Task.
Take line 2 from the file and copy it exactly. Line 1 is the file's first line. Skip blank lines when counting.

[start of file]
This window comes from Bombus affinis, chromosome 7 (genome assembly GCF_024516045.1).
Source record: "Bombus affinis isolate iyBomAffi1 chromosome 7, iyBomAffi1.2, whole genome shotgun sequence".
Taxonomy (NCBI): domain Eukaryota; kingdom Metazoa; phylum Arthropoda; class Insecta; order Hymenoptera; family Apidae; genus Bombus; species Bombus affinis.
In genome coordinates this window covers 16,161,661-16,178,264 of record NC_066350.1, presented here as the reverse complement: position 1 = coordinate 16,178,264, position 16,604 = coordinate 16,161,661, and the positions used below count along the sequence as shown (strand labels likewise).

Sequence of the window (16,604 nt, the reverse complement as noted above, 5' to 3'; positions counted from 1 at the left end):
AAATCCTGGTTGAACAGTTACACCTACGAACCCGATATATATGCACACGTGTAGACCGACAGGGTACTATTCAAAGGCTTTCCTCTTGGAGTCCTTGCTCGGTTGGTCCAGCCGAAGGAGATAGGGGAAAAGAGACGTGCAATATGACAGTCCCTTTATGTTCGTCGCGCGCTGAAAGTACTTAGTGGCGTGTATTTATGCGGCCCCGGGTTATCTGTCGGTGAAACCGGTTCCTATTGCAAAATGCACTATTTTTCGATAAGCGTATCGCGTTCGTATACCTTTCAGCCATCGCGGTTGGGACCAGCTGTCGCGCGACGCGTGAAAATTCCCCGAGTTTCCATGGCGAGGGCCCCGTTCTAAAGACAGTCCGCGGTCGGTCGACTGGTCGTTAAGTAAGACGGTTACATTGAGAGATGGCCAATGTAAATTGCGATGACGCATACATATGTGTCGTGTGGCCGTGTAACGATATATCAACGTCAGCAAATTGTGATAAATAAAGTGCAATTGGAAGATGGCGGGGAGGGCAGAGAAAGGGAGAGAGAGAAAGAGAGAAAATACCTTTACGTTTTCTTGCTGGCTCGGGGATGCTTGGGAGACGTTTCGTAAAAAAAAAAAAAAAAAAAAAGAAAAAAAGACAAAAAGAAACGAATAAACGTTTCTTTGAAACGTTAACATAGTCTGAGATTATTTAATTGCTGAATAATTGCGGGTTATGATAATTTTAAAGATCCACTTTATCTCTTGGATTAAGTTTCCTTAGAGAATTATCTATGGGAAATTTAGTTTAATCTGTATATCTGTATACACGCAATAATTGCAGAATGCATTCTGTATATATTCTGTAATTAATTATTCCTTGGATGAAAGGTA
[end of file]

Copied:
Source record: "Bombus affinis isolate iyBomAffi1 chromosome 7, iyBomAffi1.2, whole genome shotgun sequence".